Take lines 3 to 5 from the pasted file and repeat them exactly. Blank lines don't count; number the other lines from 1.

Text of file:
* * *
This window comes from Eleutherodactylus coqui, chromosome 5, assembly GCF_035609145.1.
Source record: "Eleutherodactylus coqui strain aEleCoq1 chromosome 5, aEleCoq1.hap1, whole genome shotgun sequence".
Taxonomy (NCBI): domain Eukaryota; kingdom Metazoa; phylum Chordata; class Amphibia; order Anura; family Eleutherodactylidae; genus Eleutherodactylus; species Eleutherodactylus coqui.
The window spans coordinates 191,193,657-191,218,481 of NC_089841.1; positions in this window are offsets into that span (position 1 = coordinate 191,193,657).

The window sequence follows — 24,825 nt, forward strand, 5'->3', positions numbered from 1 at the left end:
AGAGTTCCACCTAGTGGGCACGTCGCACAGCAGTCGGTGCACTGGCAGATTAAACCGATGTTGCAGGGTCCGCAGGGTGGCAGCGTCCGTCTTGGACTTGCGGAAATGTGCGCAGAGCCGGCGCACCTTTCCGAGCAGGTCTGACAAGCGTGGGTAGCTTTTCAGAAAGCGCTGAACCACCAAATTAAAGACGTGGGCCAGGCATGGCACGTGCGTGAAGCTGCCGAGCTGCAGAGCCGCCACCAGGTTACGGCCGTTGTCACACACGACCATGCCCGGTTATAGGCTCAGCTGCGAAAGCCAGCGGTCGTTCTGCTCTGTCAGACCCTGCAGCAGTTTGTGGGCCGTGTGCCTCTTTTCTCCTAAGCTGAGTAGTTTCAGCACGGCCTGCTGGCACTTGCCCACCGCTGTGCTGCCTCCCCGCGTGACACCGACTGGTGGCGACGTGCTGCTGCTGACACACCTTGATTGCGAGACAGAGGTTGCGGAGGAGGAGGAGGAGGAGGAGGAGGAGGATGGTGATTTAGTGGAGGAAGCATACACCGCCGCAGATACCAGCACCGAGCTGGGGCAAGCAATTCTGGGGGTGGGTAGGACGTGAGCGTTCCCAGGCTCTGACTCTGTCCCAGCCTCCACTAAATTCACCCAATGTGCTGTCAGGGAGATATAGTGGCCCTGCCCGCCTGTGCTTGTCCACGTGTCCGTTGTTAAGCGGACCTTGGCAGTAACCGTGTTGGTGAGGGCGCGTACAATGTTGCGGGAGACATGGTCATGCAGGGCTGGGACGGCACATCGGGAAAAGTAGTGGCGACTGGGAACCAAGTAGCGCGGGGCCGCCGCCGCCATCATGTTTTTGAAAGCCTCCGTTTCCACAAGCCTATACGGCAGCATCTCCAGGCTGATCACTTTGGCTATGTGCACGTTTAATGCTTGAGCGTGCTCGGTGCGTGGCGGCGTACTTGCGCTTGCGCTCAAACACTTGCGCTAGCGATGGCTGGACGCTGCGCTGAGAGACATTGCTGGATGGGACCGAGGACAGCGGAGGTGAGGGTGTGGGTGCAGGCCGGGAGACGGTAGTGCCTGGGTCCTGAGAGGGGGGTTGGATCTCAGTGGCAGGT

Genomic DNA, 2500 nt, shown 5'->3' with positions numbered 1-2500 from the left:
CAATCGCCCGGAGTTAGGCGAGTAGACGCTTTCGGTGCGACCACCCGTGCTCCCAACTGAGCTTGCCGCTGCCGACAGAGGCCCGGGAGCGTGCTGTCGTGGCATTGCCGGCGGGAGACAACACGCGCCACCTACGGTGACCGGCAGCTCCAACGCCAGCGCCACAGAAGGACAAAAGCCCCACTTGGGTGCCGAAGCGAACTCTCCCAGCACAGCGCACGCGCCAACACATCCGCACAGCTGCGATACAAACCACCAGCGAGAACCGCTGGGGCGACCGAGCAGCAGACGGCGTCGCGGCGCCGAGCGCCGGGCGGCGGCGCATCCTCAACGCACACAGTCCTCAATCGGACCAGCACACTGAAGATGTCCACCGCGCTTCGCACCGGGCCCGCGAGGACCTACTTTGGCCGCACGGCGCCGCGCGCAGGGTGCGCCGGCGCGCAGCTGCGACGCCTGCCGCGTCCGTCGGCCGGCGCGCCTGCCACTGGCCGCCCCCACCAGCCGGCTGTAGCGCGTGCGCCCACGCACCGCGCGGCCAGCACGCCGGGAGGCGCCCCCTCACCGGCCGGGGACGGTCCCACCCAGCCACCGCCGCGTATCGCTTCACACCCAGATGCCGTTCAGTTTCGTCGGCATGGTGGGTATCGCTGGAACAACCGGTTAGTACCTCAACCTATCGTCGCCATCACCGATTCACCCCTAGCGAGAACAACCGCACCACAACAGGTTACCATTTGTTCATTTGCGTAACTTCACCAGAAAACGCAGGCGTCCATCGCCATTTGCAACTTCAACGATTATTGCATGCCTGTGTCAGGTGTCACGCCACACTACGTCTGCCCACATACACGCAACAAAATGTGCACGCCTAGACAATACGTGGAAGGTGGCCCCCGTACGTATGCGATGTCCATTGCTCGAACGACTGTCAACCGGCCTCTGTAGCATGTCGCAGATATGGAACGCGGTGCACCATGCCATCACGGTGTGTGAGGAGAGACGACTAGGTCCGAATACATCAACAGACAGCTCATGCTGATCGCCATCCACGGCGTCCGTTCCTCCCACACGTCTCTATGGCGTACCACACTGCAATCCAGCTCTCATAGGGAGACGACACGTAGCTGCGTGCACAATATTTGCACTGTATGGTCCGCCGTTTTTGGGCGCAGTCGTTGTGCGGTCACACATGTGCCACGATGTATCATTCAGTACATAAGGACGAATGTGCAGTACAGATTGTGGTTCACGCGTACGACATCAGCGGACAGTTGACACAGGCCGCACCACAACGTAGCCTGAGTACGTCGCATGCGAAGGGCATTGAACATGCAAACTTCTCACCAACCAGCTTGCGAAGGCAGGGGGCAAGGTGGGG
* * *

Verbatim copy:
Taxonomy (NCBI): domain Eukaryota; kingdom Metazoa; phylum Chordata; class Amphibia; order Anura; family Eleutherodactylidae; genus Eleutherodactylus; species Eleutherodactylus coqui.
The window spans coordinates 191,193,657-191,218,481 of NC_089841.1; positions in this window are offsets into that span (position 1 = coordinate 191,193,657).

The window sequence follows — 24,825 nt, forward strand, 5'->3', positions numbered from 1 at the left end: